4. Jed Bartlet (Martin Sheen), The West Wing
As we learned in the fifth season episode, “Abu el Banat,” to be a father of daughters is to be a man deserving of sympathy, and Jed Bartlet is the father of three very headstrong women. He may not always know how to relate to them, and he may not always approve of the choices they make or the men they marry, but he makes damn sure they know he’s always in their corner, like when he tells his middle daughter, Ellie: “The only thing you ever had to do to make me happy was come home at the end of the day.” *wibble* And on top of that he somehow manages to run the country AND co-parent his loyal inner circle of staffers (with a little help from Leo, of course).

5. Mitchell Pritchett & Cameron Tucker (Jesse Tyler Ferguson & Eric Stonestreet), Modern Family
Like any first time parents, Mitch and Cam have suffered their share of mishaps, like the time they accidentally locked baby Lily in the car (pshaw! Let me tell you about the time my two-year-old locked her babysitter out of the house). But on a show that’s all about the push and pull of family, these two dads are the perfect yin and yang. Between the two of them they’ve got all the bases covered—they’re smart, affectionate, serious, fun-loving, responsible, spontaneous, athletic, and artistic—ensuring that Lily (and any other children they might adopt in the future) will never want for anything.

6. Keith Mars (Enrico Colantoni), Veronica Mars
While we sometimes wished that Keith had kept a shorter leash on Veronica, you can’t deny that his example is the reason she grew up to be the clever, strong, fiercely independent champion of the underdog that we know and love. And the fact that the touching bond between this father and daughter was able to transcend the skeletons they each kept tucked in their respective closets is nothing short of miraculous. Even when it seems like the rest of the world is against them, Keith and Veronica always have each others’ backs. And dessert for dinner to ease some of the pain.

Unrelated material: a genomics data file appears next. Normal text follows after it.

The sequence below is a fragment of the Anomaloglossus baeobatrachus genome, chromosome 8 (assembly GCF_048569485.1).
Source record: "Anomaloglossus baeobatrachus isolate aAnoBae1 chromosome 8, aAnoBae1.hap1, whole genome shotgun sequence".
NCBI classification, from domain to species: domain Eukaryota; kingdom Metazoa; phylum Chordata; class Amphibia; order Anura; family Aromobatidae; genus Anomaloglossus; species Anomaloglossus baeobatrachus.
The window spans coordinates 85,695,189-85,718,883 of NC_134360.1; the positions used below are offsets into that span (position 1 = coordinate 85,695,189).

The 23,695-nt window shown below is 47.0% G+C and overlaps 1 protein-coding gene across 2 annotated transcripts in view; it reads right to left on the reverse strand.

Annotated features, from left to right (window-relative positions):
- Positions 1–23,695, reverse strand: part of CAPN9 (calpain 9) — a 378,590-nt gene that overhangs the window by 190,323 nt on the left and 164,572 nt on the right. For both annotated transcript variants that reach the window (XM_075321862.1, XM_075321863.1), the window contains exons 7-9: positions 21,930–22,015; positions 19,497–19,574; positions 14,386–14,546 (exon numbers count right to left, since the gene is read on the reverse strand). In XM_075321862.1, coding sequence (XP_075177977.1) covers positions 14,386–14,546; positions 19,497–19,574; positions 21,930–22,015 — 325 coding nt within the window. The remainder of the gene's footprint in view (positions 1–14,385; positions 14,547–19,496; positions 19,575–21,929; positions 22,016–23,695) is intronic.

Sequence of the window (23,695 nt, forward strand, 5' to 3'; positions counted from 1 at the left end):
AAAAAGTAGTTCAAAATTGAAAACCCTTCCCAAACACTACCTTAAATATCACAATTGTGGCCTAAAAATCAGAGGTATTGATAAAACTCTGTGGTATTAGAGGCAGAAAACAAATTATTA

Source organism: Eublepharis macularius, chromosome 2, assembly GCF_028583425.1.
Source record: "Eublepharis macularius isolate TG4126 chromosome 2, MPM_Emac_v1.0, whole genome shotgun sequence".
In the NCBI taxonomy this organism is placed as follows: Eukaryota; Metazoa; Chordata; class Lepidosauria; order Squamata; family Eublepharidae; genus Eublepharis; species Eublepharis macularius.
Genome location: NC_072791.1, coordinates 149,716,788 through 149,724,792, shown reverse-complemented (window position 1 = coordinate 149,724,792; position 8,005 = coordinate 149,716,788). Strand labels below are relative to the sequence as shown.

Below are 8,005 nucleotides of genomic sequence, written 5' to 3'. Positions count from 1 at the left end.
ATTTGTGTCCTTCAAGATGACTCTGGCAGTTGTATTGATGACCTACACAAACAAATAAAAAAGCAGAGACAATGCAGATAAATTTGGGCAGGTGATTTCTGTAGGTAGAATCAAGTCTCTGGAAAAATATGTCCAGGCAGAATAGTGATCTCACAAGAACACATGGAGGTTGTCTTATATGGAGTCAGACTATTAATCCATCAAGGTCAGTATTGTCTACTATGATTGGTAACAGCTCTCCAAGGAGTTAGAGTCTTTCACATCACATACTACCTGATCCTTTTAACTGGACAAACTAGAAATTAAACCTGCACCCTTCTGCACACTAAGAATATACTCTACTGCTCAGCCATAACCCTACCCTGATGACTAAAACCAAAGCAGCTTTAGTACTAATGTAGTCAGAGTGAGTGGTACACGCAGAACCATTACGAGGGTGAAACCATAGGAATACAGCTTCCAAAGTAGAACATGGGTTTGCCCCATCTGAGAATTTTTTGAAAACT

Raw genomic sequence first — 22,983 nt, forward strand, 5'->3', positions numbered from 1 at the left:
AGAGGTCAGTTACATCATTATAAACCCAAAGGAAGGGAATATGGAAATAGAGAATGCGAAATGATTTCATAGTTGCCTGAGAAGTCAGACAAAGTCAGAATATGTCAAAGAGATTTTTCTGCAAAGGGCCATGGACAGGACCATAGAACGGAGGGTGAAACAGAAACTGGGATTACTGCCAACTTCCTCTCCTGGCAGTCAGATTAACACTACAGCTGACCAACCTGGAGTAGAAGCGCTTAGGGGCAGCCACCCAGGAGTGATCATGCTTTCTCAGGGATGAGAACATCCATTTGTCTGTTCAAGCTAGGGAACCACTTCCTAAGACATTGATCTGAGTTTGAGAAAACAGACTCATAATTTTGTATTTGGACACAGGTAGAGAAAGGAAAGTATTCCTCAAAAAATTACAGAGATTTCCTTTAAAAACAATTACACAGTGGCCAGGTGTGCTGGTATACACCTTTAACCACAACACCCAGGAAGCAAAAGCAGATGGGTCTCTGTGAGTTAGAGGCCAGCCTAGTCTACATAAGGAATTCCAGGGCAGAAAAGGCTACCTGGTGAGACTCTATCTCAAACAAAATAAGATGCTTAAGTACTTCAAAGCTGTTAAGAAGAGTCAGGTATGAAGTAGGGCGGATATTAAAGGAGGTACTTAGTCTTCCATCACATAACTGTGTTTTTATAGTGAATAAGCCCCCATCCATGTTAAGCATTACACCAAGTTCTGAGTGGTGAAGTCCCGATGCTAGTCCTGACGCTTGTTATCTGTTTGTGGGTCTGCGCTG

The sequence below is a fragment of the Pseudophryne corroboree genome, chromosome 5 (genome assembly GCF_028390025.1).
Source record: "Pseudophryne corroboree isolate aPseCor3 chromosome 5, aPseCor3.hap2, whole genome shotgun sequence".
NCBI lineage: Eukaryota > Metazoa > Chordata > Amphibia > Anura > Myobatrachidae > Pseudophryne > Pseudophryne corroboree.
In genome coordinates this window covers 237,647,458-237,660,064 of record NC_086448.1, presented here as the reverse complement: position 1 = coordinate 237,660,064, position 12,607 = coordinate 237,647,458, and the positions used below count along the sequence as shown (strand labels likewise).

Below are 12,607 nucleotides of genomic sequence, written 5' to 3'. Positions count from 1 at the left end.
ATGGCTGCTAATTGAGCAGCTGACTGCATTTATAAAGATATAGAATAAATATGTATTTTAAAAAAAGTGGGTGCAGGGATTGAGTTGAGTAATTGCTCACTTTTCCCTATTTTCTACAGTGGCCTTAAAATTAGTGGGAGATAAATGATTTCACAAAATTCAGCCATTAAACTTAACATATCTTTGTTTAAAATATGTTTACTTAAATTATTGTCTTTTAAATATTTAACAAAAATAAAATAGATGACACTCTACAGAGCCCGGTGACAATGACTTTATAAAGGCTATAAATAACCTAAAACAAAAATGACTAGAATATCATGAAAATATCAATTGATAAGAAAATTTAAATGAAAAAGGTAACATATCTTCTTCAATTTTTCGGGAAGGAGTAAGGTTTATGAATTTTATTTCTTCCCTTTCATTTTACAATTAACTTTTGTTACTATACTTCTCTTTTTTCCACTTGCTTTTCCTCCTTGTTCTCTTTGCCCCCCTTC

7. Howard “Bunny” Colvin (Robert Wisdom), The Wire
On a show with nary a good parent to be found (even the so-called good guys weren’t exactly model parents), Maj. Colvin stands out, not only as a father-figure to the officers who served under him and the neighborhood he wanted to protect with his Hamsterdam experiment, but to the corner kids he tried to help after he was pushed off the force. Even when his middle-school program was terminated, he did the one thing he could do—he pulled Namond out the thug life his mother was pushing him towards by convincing the incarcerated Wee-Bey to let the Colvins take in Namond and raise him away from the streets of West Baltimore. Namond’s out there somewhere right now, getting ready to go off to college thanks to his foster-father, Bunny Colvin.